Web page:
Arts Attack, 2013-2014
Dear Art Docents,
Thanks for your interest in our Arts Attack program! I have created this site to help share information with all of you and to make collaboration easier. As an art docent for many years, I felt frustrated every year that I was starting from scratch with the Arts Attack curriculum. I had no idea which lessons were the most valuable, there were no work samples from previous years, no templates for lessons that required them, and no way to share tips I learned along the way with other art docents. I am working to solve these problems so that we can all focus on what we are here to do, teaching art to kids!
Here's what we have to work with in the supply room. Consider using the full range of materials available.
- Do one lesson using clay! Our kiln is ready for your projects. Please send me an e-mail before you begin your ceramics lesson so we can coordinate the kiln schedule. At this time, art docents are not authorized to operate the kiln. We have lots of gray and red clay and a variety of glaze colors so give it a go.
- How about using colored chalk? Also called soft pastels, we have a whole shelf of these great supplies just waiting for you. Ever tried dipping chalk in liquid starch then drawing with it? The starch will set the color for an interesting effect. (It can be squeaky though!) These chalks can also be used for blending and smudging to achieve great textural effects. Try spraying the projects with aerosol hair spray to set the chalk when you are done. I did a chalk and starch project when I was in 1st grade and here it is for your viewing pleasure.
Buds on Branches
Colored Chalk and Starch on Cardstock
First Grader, 1970s
My Favorite Pet
colored chalk on paper
- Oil Pastels! I love oil pastels and I'm not afraid who knows it. Seriously. We have a whole shelf of these so let's get out there and use them. They create texture, fill the page easily and when colored with pressure they make saturated color like no other. Colors can be blended for interesting effects.
Trees at Sunset
oil pastels on paper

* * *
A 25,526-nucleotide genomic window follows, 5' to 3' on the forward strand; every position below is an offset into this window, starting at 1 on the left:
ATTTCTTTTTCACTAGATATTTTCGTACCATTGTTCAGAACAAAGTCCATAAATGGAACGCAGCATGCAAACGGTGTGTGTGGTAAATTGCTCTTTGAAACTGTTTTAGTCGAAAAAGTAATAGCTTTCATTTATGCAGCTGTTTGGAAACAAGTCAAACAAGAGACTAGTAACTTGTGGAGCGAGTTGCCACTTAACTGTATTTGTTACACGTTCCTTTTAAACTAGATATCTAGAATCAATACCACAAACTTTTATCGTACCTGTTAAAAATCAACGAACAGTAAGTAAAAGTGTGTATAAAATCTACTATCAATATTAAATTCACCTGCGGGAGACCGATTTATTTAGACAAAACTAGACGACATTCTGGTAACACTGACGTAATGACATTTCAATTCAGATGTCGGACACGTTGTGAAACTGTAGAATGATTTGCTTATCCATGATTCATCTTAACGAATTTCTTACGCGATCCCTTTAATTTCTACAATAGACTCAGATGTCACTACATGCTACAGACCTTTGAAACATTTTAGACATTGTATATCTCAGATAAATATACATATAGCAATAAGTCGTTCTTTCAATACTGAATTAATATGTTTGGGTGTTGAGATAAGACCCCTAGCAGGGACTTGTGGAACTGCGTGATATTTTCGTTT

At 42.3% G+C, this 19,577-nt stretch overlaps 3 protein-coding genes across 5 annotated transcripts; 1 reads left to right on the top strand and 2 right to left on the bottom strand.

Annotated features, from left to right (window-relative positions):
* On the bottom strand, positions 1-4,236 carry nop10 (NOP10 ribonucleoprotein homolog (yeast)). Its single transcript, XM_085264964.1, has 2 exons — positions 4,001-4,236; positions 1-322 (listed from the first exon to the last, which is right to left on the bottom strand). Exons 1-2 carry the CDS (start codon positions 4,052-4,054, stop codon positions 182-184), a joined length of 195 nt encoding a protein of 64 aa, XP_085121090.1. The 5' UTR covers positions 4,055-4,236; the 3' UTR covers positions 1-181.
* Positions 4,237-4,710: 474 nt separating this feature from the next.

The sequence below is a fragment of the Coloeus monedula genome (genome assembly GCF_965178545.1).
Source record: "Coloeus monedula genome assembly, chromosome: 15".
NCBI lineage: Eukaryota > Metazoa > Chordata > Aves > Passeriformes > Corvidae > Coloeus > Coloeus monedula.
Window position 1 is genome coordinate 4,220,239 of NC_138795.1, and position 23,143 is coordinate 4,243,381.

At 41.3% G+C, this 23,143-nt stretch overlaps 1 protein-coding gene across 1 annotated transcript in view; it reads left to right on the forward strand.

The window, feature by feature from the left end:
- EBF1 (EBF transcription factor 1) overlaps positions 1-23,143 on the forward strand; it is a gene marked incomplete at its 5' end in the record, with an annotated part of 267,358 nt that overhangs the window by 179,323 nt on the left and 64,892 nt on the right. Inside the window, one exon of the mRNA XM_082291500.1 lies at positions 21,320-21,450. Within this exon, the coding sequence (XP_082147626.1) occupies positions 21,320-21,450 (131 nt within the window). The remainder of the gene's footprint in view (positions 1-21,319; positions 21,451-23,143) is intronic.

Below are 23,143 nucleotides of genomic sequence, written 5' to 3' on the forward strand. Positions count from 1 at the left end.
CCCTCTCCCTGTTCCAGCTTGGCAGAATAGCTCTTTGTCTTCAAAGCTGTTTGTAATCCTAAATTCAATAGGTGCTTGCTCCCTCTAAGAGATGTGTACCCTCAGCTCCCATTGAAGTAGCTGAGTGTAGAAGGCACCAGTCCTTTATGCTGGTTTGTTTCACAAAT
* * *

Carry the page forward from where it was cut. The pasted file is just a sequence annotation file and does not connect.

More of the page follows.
- Printmaking. We have Speedball ink in a variety of colors and brayers (rubber rollers) for making prints of different types. The ink is thick and benefits from the addition of a bit of water but the results are striking and well worth the effort. I have used different types of printing "blocks" from egg carton lid styrofoam to craft foam (the dollar store had large packs for $1 last year) to heavy cardstock. Sometimes, a ghost print or a second print can be made without re-inking the design for a different effect. This can be fun for making cards too.
This design was carved into the craft foam with a dull pencil The ink was brushed or brayed on top of the design then the design was pressed onto paper to create the print.
Flowers in a Vase
Ink Print on Paper
My Turkey Friend
Ink on Paper
This turkey design was drawn on cardstock then cut out. The wing, feet and eyeball were glued on top to build up the paper. The cardstock was brayed with different colors of ink then pressed onto the paper.
- Technology. OK, this isn't in our supply room but we do have a lot of laptops. It's good to be us, isn't it? Think about a new way for students to use technology in the creation of art. How about a digital drawing program? Maybe a cut and paste collage? Manipulating digital photos?
in the Style of Andy Warhol
Digital Photo Manipulation
Watered Tempera on Cardstock
I'll get some links together for sample lessons and let's all give it a try. Together we can! I just made the word cloud down below to show the focus areas of our art program. Art + Technology = Arts Attack Word Cloud. How about that?
Happy art making!
Art Program Coordinator